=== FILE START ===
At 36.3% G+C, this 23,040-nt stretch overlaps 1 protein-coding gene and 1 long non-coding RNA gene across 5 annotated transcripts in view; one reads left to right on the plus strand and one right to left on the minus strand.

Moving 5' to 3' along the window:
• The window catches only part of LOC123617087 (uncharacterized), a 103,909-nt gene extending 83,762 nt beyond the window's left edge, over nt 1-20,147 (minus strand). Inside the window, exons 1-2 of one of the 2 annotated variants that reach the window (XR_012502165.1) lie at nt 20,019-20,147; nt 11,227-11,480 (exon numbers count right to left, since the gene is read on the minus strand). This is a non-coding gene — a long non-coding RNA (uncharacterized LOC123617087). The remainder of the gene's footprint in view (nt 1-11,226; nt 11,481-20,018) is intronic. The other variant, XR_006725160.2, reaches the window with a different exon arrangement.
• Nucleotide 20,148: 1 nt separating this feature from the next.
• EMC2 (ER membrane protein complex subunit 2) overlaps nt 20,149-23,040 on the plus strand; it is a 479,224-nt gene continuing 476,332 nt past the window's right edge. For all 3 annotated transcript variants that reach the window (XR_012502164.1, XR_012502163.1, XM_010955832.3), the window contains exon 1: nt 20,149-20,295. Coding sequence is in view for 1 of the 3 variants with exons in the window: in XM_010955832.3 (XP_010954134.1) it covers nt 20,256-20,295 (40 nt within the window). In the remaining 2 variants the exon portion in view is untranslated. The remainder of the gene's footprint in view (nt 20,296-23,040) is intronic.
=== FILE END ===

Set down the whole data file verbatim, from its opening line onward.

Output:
At 36.3% G+C, this 23,040-nt stretch overlaps 1 protein-coding gene and 1 long non-coding RNA gene across 5 annotated transcripts in view; one reads left to right on the plus strand and one right to left on the minus strand.

Moving 5' to 3' along the window:
• The window catches only part of LOC123617087 (uncharacterized), a 103,909-nt gene extending 83,762 nt beyond the window's left edge, over nt 1-20,147 (minus strand). Inside the window, exons 1-2 of one of the 2 annotated variants that reach the window (XR_012502165.1) lie at nt 20,019-20,147; nt 11,227-11,480 (exon numbers count right to left, since the gene is read on the minus strand). This is a non-coding gene — a long non-coding RNA (uncharacterized LOC123617087). The remainder of the gene's footprint in view (nt 1-11,226; nt 11,481-20,018) is intronic. The other variant, XR_006725160.2, reaches the window with a different exon arrangement.
• Nucleotide 20,148: 1 nt separating this feature from the next.
• EMC2 (ER membrane protein complex subunit 2) overlaps nt 20,149-23,040 on the plus strand; it is a 479,224-nt gene continuing 476,332 nt past the window's right edge. For all 3 annotated transcript variants that reach the window (XR_012502164.1, XR_012502163.1, XM_010955832.3), the window contains exon 1: nt 20,149-20,295. Coding sequence is in view for 1 of the 3 variants with exons in the window: in XM_010955832.3 (XP_010954134.1) it covers nt 20,256-20,295 (40 nt within the window). In the remaining 2 variants the exon portion in view is untranslated. The remainder of the gene's footprint in view (nt 20,296-23,040) is intronic.